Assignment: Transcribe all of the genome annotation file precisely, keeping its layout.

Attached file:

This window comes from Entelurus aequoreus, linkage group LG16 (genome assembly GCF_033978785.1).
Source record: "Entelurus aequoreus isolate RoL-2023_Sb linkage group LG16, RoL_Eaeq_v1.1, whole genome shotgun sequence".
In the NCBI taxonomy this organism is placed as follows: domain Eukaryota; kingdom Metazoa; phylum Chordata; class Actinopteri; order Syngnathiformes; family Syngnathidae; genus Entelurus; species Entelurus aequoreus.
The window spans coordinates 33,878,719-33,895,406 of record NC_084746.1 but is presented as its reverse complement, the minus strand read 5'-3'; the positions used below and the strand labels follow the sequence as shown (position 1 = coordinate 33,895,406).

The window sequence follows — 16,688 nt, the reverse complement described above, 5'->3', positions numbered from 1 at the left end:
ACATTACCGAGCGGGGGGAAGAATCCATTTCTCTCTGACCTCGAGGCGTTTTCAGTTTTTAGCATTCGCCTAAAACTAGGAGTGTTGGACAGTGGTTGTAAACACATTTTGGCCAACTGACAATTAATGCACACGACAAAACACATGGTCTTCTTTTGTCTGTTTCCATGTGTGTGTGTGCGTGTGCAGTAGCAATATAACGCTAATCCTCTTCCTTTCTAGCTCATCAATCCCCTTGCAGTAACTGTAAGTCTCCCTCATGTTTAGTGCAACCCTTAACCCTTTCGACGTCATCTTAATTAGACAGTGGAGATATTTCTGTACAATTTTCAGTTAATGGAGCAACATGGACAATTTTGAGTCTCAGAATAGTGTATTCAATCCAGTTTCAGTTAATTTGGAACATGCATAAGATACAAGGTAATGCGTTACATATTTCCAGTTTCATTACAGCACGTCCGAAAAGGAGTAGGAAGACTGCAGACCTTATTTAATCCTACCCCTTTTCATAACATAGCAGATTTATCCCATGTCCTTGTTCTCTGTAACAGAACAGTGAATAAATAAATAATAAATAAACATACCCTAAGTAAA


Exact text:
This window comes from Entelurus aequoreus, linkage group LG16 (genome assembly GCF_033978785.1).
Source record: "Entelurus aequoreus isolate RoL-2023_Sb linkage group LG16, RoL_Eaeq_v1.1, whole genome shotgun sequence".
In the NCBI taxonomy this organism is placed as follows: domain Eukaryota; kingdom Metazoa; phylum Chordata; class Actinopteri; order Syngnathiformes; family Syngnathidae; genus Entelurus; species Entelurus aequoreus.
The window spans coordinates 33,878,719-33,895,406 of record NC_084746.1 but is presented as its reverse complement, the minus strand read 5'-3'; the positions used below and the strand labels follow the sequence as shown (position 1 = coordinate 33,895,406).

The window sequence follows — 16,688 nt, the reverse complement described above, 5'->3', positions numbered from 1 at the left end:
ACATTACCGAGCGGGGGGAAGAATCCATTTCTCTCTGACCTCGAGGCGTTTTCAGTTTTTAGCATTCGCCTAAAACTAGGAGTGTTGGACAGTGGTTGTAAACACATTTTGGCCAACTGACAATTAATGCACACGACAAAACACATGGTCTTCTTTTGTCTGTTTCCATGTGTGTGTGTGCGTGTGCAGTAGCAATATAACGCTAATCCTCTTCCTTTCTAGCTCATCAATCCCCTTGCAGTAACTGTAAGTCTCCCTCATGTTTAGTGCAACCCTTAACCCTTTCGACGTCATCTTAATTAGACAGTGGAGATATTTCTGTACAATTTTCAGTTAATGGAGCAACATGGACAATTTTGAGTCTCAGAATAGTGTATTCAATCCAGTTTCAGTTAATTTGGAACATGCATAAGATACAAGGTAATGCGTTACATATTTCCAGTTTCATTACAGCACGTCCGAAAAGGAGTAGGAAGACTGCAGACCTTATTTAATCCTACCCCTTTTCATAACATAGCAGATTTATCCCATGTCCTTGTTCTCTGTAACAGAACAGTGAATAAATAAATAATAAATAAACATACCCTAAGTAAA